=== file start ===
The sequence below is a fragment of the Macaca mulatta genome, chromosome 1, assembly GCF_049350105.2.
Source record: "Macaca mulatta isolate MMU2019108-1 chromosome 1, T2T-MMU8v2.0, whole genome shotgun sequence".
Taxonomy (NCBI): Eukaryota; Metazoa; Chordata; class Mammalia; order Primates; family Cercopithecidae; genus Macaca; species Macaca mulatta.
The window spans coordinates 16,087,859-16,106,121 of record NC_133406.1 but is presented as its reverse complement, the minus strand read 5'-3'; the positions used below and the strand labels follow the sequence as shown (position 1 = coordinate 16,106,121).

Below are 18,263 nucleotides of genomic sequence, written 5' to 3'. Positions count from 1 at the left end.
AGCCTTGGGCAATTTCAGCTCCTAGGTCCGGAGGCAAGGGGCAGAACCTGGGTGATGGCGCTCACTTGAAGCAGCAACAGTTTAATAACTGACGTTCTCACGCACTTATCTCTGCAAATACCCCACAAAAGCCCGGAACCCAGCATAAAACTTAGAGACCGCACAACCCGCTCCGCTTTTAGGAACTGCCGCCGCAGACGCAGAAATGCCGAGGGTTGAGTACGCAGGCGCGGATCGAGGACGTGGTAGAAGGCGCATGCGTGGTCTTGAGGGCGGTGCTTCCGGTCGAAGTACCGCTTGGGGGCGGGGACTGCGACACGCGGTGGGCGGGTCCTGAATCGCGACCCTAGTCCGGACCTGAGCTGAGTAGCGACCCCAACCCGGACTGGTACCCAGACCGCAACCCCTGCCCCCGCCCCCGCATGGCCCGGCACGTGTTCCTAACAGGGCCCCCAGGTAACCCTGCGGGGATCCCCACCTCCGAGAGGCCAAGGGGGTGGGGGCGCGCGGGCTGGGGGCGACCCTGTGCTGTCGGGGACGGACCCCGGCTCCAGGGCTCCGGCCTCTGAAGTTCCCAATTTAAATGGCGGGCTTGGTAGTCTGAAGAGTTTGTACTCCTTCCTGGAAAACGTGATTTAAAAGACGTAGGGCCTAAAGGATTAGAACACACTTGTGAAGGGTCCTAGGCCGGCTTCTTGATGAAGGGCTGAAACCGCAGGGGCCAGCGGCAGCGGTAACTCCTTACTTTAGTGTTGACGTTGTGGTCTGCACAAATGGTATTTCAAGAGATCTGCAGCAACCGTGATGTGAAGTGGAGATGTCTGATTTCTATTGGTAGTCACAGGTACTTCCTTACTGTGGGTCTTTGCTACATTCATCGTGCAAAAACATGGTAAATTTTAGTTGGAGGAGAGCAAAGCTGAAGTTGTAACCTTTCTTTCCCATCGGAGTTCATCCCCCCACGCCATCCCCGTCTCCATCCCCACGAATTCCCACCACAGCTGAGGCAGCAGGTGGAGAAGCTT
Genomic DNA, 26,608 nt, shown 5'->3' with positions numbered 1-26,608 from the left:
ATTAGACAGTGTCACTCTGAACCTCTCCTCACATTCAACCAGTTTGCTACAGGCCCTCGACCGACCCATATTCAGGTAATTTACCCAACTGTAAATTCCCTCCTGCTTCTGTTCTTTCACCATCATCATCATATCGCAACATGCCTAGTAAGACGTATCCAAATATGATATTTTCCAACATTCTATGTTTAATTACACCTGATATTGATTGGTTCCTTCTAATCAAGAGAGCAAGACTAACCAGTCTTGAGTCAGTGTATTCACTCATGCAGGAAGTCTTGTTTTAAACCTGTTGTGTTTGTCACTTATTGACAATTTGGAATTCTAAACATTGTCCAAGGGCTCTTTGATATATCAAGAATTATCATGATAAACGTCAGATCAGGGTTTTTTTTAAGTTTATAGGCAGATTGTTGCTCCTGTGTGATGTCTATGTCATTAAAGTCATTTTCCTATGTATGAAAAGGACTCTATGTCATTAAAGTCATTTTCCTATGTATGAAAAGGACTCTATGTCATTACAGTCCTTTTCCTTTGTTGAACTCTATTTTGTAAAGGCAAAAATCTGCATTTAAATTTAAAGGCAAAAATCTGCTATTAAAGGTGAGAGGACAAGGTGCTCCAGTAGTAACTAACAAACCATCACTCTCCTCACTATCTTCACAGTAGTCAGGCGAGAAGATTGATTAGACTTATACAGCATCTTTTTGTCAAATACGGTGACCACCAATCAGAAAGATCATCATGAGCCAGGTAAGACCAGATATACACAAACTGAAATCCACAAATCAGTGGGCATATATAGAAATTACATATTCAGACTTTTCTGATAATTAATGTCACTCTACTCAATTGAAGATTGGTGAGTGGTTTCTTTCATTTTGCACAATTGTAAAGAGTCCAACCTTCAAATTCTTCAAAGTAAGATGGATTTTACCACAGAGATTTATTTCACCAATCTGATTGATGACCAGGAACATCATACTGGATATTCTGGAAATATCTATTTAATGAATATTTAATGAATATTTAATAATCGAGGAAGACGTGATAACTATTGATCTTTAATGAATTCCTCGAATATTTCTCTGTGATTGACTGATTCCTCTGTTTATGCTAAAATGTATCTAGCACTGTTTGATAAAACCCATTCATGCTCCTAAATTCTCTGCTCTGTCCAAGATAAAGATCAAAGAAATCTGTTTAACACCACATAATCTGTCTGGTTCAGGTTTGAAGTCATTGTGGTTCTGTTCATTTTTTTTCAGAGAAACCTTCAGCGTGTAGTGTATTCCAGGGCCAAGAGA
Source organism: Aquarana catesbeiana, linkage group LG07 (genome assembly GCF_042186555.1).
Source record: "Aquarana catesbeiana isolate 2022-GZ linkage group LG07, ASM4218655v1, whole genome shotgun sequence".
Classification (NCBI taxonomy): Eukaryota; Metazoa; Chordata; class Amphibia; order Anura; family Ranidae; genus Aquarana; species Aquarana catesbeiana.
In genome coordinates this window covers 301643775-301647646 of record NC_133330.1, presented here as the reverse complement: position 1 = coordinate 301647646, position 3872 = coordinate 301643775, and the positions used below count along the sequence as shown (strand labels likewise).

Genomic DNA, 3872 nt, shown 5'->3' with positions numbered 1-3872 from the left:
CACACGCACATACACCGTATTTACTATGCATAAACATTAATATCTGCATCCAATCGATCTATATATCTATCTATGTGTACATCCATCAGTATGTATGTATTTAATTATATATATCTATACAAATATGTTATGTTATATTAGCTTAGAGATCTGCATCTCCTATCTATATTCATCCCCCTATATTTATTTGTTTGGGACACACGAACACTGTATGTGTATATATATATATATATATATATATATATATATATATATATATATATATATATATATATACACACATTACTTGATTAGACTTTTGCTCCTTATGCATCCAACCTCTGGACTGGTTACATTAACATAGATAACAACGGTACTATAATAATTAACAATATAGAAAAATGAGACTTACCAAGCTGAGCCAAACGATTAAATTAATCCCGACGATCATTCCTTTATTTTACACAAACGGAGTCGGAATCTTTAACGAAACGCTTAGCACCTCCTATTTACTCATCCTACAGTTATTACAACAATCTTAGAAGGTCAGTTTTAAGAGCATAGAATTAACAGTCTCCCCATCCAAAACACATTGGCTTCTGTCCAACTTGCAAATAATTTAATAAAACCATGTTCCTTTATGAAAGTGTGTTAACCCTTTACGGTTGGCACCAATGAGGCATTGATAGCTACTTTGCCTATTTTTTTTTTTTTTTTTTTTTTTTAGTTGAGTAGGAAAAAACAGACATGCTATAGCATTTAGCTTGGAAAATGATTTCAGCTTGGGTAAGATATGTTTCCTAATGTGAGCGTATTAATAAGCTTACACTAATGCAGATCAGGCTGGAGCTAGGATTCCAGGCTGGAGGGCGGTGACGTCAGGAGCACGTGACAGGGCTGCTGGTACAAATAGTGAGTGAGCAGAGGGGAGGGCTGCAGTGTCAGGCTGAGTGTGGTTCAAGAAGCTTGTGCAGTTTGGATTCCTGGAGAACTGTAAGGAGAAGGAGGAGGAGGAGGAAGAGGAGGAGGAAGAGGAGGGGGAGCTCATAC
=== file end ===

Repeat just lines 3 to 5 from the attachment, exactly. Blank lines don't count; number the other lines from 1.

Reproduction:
Taxonomy (NCBI): Eukaryota; Metazoa; Chordata; class Mammalia; order Primates; family Cercopithecidae; genus Macaca; species Macaca mulatta.
The window spans coordinates 16,087,859-16,106,121 of record NC_133406.1 but is presented as its reverse complement, the minus strand read 5'-3'; the positions used below and the strand labels follow the sequence as shown (position 1 = coordinate 16,106,121).

Below are 18,263 nucleotides of genomic sequence, written 5' to 3'. Positions count from 1 at the left end.